Straight out of science fiction, Australian developer Voxon Photonics has created a 3D holographic display that’s changing how we communicate, teach, entertain, display medical images – and more!

Born out of a love for Star Wars, a shoestring budget, and a willingness to entertain crazy ideas, Australian tech firm Voxon Photonics, founded by two enterprising engineers, has created an incredible piece of technology: a 3D holographic display they say will change the face of communications as we know it. Partnering with Ericsson, Version, Harvard University and MIT, the firm has already made big waves in a number of industries and is pushing ahead with applications in digital advertising, education, medical imaging, 3D gaming and communications. With high-speed 5G networks fast becoming a reality for the average consumer, 3D communications are finally possible – just imagine being able to FaceTime your kids in 3D, silly expressions and all! We sat down with CEO and co-founder Will Tamblyn to discover how it all happened – and what’s to come.

Voxon Photonics

“My co-founder Gavin and I used to tinker around and make crazy projects every Thursday night – things like an audio synthesizer controlled by ants,” Will laughs. “One day, I’d been reading Isaac Asimov and watching Star Wars, and I said, ‘Let’s make a robot with a holographic projector for a head.” Fast forward four years and the pair have taken their passion project to the next level, bringing consumers a whole new way of interacting with computers to life along the way.

Breaking down the technology into layman’s terms, Will explains how they started with just a laser pointer on a piece of cardboard. Moving the cardboard back and forth created a line floating mid-air. Then they moved onto a spinning disk with a slot cut out of it in front of the laser pointer, which created individual floating dots. Scaling this up in complexity, their final product now replaces the original cardboard with a sophisticated lightweight membrane that moves back and forth so quickly it’s not visible to the human eye. “As it sweeps through the volume, we take a 3D model and slice it up, all in real-time, into hundreds of layers, and project those individual slices in perfect synchronisation with the movement of the screen,” Will says. The final product? A realistic replica of a 3D model that seems to float in mid-air, visible to the naked human eye.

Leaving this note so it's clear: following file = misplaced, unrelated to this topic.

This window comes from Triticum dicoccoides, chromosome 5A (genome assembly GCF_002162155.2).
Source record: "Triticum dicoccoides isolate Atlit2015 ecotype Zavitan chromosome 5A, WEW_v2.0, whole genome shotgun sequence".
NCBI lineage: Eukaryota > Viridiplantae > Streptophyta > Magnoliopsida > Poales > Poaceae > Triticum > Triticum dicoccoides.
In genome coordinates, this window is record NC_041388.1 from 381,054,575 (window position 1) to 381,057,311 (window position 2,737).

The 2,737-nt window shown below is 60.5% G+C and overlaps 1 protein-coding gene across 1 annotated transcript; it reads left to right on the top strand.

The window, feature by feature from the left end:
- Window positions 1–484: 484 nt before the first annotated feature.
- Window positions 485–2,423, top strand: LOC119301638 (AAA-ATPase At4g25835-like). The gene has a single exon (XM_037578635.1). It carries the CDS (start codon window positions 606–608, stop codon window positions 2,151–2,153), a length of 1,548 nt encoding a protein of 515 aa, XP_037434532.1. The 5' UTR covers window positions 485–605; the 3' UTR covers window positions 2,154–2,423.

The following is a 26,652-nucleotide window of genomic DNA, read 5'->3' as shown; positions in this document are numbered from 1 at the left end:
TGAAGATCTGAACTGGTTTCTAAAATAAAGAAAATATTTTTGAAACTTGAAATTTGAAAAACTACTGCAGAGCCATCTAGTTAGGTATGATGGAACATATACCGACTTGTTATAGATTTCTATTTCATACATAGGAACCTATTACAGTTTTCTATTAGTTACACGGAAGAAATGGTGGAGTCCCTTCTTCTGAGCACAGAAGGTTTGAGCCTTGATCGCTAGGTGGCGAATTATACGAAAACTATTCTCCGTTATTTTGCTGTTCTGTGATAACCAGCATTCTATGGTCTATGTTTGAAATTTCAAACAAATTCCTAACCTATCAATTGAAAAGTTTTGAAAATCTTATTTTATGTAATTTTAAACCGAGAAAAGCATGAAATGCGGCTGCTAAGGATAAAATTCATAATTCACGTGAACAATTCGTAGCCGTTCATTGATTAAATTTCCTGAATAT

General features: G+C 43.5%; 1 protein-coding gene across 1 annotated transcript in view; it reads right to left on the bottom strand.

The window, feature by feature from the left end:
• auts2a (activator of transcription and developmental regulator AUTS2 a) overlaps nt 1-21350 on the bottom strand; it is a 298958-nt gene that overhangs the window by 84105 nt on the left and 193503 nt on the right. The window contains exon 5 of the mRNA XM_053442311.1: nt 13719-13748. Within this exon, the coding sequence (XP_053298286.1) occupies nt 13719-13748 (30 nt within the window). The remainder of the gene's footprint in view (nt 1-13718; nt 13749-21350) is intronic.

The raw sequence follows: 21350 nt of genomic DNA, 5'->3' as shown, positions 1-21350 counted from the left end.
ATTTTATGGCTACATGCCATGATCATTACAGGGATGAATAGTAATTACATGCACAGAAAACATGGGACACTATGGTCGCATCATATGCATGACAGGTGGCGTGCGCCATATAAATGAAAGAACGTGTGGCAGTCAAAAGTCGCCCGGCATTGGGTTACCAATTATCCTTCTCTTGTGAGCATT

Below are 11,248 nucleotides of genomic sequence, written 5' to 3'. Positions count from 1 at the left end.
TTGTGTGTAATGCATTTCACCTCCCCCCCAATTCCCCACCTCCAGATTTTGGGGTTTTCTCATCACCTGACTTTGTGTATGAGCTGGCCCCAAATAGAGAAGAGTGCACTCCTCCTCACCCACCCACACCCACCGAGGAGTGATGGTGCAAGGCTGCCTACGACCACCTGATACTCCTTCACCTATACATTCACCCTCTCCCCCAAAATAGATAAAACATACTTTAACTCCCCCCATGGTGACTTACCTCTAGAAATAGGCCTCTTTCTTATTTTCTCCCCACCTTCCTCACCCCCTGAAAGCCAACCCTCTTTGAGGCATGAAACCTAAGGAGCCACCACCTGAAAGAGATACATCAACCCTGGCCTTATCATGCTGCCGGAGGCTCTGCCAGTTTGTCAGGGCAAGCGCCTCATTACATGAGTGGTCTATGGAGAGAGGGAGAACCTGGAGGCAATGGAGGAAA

Voxon Photonics

Riding on the back of a 3D revolution, Voxon Photonics’s technology has enormous potential to make a difference across various industries. “It’s a really exciting time to be in the 3D space,” Will relates. “There’s so much energy going into 3D content creation because of the explosion of VR and AR, and we can really leverage off that.” Looking a little further into the future, Will envisions a world where every sports bar might have a volumetric (3D holographic) display for live 3D sports streaming, and every self-driving car might have a volumetric display as a centrepiece of shared social experience. “Intel’s putting arrays of cameras around stadiums and capturing volumetric data so they’re already distributing near-live sports data in volumetric form via 5G,” Will relates. With plans to enter about a dozen verticals, he plans to grow the company as quickly and as sustainably as he can.

Voxon Photonics

It’s not all business, though. At the heart of it, he’s just a man with a passion, creating a technology from the future with his buddy. “What we’re really looking for is people to join us and come on this journey with us as we discover more about what’s actually possible – and what future technologies we can bring to life as well.”


Want to read more about emerging 3D technologies?
Check out our article Augmented Reality: Not Just For Pokémon.